It’s 2.5 years since we saw Sujay Dahake’s debut film Shaala. And now, this week releases his second feature Ajoba.
Ajoba has had its share of footage in the media. Will it release, won’t it release etc. With Urmila Matondkar making a comeback on the silver screen after 6 long years and first time in a Marathi film, Ajoba had a lot pinned on it.
But Ajoba is not about Sujay, Urmila or any of the stars. Ajoba is about a deeper message, a deeper understanding of the effect of urbanization on wildlife. One of the most awaited films in Marathi cinema, Ajoba has a very relevant message. Especially in light of what happened in Chandrapur just a few weeks ago, Ajoba makes a rather important point. Ajobala tyacha ghar milala asel ka?
Purva Rao (Urmila Matondkar) is a wildlife activist in search of leopards. When she helps the forest department capture a leopard in rural Maharashtra, her journey with Ajoba begins. As Ajoba treks across the hills and forests of Maharashtra, Purva hopes to learn something about wildlife behavior.
Sujay tells this simple yet tough story in an interesting format. He layers his story well, with visual montages of the characters while their dialogues play out in the background, or the comic relief or an animated track for Ajoba. Sujay attempts to tell the story in a very distinct voice and succeeds to an extent.
Urmila Matondkar is seen in a very different avatar here. Known for absolutely stunning roles, this one’s another jewel in her crown. She protrays Purva with a mild aggressive and rebellious streak. But all of these are an undercurrent to Purva’s actions. Hrishikesh Joshi is an amusement with his wisecracks as Dnyanoba. Two brilliant performances in a year! (He played the adorable Mama in Yellow, remember?)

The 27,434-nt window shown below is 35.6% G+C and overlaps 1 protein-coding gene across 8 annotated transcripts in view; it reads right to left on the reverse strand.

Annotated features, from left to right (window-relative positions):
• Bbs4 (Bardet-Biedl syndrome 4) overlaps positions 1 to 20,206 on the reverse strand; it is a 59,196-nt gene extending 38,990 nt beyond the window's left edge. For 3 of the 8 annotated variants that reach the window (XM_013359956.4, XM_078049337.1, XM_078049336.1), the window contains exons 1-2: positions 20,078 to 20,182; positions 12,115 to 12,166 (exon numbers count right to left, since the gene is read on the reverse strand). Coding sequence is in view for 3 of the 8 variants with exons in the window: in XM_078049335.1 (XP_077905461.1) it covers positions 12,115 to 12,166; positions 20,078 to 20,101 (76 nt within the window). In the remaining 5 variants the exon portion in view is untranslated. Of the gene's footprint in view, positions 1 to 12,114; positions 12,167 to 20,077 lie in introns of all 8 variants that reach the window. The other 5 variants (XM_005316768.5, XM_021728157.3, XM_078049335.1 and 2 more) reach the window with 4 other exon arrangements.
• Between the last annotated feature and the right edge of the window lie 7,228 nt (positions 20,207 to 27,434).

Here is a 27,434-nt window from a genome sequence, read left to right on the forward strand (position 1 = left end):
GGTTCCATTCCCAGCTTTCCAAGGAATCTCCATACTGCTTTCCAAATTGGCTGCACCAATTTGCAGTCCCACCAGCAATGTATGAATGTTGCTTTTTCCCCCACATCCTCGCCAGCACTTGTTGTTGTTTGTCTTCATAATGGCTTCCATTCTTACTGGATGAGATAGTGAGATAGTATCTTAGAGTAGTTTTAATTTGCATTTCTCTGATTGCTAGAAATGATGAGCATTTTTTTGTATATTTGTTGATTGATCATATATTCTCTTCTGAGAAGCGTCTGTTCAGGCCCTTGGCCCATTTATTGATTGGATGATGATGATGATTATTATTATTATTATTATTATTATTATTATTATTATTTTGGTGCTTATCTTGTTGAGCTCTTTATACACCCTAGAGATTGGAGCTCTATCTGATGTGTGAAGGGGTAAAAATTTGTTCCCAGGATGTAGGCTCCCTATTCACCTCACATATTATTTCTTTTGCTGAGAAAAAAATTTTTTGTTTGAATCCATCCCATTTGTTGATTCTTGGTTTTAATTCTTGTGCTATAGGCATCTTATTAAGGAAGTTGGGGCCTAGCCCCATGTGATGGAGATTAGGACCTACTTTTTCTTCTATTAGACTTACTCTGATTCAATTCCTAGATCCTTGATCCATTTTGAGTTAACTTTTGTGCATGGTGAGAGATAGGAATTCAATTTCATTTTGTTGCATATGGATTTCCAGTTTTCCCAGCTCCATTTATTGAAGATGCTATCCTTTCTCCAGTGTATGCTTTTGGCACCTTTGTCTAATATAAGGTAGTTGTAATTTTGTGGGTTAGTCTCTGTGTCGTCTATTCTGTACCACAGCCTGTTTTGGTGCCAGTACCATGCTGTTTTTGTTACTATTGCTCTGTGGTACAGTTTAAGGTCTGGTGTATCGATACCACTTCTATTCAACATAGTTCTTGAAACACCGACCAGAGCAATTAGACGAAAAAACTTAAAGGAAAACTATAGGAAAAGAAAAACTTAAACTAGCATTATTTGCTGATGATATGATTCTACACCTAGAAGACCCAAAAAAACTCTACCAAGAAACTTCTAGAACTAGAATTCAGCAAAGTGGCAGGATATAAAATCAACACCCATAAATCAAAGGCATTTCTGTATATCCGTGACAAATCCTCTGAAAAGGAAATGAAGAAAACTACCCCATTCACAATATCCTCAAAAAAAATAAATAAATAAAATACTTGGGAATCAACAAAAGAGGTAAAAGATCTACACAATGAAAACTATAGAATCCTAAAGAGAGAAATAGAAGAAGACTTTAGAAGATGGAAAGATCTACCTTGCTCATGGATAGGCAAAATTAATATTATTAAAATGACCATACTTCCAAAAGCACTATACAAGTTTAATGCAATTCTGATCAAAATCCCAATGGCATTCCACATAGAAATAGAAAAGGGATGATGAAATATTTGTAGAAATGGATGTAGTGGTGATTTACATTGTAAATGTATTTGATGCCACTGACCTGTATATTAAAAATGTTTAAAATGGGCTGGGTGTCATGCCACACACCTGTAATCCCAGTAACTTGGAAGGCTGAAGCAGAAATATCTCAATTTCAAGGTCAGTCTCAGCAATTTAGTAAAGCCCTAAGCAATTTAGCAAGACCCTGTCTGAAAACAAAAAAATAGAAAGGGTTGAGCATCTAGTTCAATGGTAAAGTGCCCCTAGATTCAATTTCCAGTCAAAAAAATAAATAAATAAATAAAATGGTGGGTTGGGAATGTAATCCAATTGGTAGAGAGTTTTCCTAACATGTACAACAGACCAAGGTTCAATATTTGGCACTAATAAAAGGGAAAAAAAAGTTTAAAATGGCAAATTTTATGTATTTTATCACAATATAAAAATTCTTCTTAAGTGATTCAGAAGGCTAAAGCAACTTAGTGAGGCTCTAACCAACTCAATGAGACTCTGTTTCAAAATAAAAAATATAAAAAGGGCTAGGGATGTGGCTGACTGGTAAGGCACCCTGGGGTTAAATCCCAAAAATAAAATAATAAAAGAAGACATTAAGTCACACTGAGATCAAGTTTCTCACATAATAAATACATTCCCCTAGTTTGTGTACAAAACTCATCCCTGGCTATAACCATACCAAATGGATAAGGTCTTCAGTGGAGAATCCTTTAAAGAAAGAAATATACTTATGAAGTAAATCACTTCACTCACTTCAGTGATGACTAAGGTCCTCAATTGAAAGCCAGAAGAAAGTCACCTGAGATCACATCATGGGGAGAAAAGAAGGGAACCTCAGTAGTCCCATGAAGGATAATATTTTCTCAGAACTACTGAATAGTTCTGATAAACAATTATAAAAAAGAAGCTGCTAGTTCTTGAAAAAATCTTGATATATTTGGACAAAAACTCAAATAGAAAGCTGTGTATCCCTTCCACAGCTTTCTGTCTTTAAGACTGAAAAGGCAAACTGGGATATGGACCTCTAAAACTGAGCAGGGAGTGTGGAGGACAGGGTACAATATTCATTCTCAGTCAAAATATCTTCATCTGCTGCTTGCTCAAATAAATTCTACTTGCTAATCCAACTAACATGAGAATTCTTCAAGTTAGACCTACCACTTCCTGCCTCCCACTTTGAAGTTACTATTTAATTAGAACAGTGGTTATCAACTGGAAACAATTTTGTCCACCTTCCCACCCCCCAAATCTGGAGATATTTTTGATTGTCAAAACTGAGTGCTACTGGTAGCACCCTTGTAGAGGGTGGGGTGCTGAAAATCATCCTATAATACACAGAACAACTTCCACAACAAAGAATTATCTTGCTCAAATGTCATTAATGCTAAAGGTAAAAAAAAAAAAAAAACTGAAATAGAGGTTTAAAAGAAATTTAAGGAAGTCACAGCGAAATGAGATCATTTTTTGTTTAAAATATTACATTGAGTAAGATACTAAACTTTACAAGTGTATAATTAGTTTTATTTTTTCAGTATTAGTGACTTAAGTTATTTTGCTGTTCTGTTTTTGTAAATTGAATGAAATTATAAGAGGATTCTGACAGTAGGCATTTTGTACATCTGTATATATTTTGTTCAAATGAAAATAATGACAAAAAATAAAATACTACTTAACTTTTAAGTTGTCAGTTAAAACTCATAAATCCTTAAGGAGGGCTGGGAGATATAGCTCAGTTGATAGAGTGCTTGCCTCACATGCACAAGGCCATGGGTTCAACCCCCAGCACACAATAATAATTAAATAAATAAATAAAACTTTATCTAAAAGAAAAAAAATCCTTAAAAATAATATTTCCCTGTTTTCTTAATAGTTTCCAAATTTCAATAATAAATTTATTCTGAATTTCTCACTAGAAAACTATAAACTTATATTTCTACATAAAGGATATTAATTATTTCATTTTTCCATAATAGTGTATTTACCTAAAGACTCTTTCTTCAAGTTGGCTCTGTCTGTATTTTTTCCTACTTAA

Ajoba does have its flaws. The film starts with a bit of confusion. You know there’s a dog being chased but there’s a scene with Purva walking the fields with a mashaal. And the same scene unfolds a bit later. Was this a flashback, was it not? I didn’t really understand. Though there are references to the team’s emotional connection with Ajoba, it hardly comes through as a scathing emotion. The bit with Yashpal Sharma, who stands on the other side of the wildlife-human conflict, comes, stays and disappears. One wishes there was something concrete that happened with his track in the film.
The film’s narrative seems to be a brief extract of the thought it looks to put forward. The film wraps up in a jiffy. Which was a bit of a shame after a stellar first half.
That said, Ajoba is a very refreshing story, that asks important questions. Sujay’s debut Shaala was a multistarrer with the most popular Marathi artists featuring in them. His second film is a stark contrast to the period drama that was his debut. With bare minimum characters, and a wild animal playing the protagonist, Ajoba is a bold film for a filmmaker to attempt and Sujay deserves props for that! And if you love wild cats, this film is your Disneyland!
Ajoba, despite its flaws is a must watch. It’s a socially relevant film with a roar. And Marathi cinema has never seen something like this before.
Ps: The subtitles are a little off. But don’t worry, you’ll follow the story with or without.